Movie Review: God’s Not Dead

Very seldom will one see me watching a religious movie. However, there is a faith-based movie that is out in theaters. It appears as though people are listening, too, because we walked in to a theater room which was already half full when we walked in. To put it in perspective, we have walked into Disney movies with less attendance at the specific time we came in.

The movie is entitled “God’s Not Dead.” A few actors that you may have heard of are featured in this wonderful flick. They are Kevin Sorbo, who plays Professor Radisson and Dean Cain, who plays “Mark.” Also featured are Willie Robertson and his wife Korie, from the TV show Duck Dynasty.

In this movie, Professor Radisson is portrayed as a staunch atheist who presents a challenge to all of his students. Declare that God is dead, or face almost certain failure by having to present real, empirical evidence that God exists. As every student writes their declaration and signs their faith away, Josh Wheaton (portrayed by Shane Harper) cannot bring himself to deny Christ or the Father and chooses instead to accept the professor’s challenge.

He faces adversity in the form of resentment from his fellow students, lack of support from his girlfriend and his family and threats of academic murder from Professor Radisson. He learns to seek advice from his pastor and finds unlikely support from a new friend.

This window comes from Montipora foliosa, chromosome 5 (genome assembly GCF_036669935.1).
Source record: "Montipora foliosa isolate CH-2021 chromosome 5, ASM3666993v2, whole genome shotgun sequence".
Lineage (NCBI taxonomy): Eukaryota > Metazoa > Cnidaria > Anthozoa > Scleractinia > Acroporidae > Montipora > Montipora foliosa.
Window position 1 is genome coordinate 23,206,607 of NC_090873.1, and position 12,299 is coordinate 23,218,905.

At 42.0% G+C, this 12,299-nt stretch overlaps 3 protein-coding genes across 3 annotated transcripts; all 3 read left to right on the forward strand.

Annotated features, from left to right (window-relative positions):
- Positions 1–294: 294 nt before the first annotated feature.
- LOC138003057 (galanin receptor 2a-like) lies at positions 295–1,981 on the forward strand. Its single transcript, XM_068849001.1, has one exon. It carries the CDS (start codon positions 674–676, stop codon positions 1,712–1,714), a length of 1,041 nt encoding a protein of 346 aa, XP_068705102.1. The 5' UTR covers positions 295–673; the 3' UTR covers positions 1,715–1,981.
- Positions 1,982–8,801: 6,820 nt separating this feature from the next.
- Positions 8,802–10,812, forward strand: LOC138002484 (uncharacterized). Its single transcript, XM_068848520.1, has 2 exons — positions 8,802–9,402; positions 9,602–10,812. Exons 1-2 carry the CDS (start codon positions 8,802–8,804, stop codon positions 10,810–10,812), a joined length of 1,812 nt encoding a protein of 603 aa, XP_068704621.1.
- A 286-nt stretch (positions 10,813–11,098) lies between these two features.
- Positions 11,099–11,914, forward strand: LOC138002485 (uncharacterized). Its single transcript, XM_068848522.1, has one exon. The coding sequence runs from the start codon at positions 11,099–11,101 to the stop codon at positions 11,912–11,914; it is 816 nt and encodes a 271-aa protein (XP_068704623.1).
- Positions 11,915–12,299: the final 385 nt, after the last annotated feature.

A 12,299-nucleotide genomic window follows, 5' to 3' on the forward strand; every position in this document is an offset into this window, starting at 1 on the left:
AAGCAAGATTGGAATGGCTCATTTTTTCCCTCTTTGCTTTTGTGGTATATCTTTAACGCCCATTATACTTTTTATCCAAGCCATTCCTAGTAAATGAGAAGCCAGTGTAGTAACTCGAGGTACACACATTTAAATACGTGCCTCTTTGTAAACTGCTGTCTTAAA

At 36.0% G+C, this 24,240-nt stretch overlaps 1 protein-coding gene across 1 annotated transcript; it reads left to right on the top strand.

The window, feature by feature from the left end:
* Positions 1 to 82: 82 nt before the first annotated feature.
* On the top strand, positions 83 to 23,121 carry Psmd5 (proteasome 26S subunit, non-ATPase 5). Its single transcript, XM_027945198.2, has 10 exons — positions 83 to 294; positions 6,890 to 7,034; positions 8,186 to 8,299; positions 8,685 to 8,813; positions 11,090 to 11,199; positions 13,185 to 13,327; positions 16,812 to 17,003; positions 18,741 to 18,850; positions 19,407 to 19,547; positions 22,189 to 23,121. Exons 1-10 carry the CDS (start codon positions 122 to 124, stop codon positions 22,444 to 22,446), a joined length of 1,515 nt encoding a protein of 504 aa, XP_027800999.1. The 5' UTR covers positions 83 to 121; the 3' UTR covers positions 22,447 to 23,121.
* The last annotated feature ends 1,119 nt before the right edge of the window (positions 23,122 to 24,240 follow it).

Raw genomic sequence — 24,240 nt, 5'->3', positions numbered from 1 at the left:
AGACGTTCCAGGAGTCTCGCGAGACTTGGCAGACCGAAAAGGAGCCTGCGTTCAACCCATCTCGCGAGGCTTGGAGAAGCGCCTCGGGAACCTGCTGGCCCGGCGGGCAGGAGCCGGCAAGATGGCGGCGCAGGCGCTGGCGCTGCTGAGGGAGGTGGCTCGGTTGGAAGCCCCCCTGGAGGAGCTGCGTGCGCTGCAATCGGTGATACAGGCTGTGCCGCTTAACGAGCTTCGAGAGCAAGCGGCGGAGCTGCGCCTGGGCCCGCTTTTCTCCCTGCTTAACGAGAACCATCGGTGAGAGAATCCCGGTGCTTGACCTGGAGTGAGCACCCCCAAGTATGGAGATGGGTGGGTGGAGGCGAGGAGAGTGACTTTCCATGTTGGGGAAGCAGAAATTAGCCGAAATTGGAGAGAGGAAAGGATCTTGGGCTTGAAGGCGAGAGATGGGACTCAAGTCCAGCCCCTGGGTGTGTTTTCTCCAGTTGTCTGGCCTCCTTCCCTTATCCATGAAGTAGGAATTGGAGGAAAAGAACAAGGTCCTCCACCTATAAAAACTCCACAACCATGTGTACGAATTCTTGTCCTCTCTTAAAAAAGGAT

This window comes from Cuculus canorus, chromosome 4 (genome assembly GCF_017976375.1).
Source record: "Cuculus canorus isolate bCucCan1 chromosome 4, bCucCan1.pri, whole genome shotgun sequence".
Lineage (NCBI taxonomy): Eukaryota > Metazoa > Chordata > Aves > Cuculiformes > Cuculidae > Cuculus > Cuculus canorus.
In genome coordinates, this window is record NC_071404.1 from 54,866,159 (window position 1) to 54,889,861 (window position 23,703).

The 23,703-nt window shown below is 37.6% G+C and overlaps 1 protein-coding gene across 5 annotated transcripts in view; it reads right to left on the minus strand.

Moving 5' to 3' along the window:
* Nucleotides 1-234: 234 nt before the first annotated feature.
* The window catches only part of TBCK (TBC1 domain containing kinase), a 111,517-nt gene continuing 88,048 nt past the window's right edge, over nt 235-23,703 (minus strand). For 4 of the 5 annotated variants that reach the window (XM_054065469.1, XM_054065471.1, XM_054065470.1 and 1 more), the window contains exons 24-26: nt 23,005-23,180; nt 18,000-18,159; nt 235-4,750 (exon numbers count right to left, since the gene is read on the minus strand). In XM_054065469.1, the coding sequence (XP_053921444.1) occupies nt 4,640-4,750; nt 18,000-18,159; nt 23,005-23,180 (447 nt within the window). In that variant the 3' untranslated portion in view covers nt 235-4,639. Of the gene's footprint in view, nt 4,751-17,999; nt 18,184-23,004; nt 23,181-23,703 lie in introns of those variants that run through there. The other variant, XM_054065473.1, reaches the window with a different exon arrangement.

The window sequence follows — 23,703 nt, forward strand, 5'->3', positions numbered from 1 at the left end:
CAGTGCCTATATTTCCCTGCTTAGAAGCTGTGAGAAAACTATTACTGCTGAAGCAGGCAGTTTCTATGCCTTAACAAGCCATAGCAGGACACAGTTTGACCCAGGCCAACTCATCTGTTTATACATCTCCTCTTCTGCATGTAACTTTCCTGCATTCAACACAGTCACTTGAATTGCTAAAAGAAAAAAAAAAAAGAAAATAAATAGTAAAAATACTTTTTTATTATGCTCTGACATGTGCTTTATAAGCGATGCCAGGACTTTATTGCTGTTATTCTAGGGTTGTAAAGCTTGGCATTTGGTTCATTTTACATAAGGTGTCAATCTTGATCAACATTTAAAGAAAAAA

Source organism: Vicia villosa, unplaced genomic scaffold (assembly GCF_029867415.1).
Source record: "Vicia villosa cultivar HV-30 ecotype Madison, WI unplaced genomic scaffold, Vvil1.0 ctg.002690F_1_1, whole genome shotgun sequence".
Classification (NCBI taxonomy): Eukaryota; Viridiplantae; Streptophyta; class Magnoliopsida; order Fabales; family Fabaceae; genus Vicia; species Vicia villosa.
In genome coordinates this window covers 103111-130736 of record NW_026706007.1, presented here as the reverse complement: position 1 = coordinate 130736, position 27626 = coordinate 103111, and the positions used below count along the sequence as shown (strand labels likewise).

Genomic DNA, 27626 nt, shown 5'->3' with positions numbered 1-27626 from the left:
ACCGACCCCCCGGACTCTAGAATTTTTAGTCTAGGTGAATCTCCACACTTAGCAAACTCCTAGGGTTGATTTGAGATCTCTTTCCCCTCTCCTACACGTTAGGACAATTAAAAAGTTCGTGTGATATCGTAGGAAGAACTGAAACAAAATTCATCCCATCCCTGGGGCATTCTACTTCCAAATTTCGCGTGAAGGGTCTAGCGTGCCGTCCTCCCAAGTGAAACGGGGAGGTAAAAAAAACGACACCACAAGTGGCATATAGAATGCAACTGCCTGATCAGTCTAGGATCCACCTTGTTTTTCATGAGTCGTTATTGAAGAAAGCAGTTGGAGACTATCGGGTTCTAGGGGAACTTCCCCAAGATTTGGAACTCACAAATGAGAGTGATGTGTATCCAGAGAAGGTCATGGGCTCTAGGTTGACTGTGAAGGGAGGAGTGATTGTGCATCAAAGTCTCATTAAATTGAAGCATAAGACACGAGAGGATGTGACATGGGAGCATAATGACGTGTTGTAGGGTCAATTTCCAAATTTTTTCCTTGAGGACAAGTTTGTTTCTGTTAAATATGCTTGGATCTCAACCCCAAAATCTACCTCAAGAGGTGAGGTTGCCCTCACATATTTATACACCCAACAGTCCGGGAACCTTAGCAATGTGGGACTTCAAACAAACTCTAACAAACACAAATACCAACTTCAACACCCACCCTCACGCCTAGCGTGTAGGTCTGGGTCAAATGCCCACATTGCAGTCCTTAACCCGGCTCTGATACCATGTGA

This movie hits home in a big way. Mark, a shrewd businessman played by Dean Cain, is as unfaithful as can be. While visiting his mother, he asks her how she could wind up like she is, while he, an atheist, could have such a perfect life. This one powerful quote will give those who have any doubt as to the meaning of this movie a clear vision of why to watch it:

Sometimes the devil allows people to live a life without trouble because he doesn’t want them turning to God. Their sin is like a jail cell, except it is all nice and comfy and there doesn’t seem to be any reason to leave. The door’s wide open. Till one day, time runs out and the cell door slams shut and suddenly it’s too late.

It really hit hard, because I once was one of those people. My life seemed to have become perfect. I was living a life of morals, but I wasn’t living a life of fulfillment. I was living only for myself. I didn’t see a need nor a reason to believe. What finally convinced me to run back? Life was too perfect. I could do whatever I wanted, when I wanted to. There seemed no consequences. Thus is the great deception of Satan.

The acting was surprisingly good. Keep in mind that it is hard to review Christian movies objectively due to the simple fact that there is bias among viewers. That is why I suggest going into this one with an open heart. One simply cannot “watch” this movie. Its message must be felt.

God’s Not Dead is rated PG.

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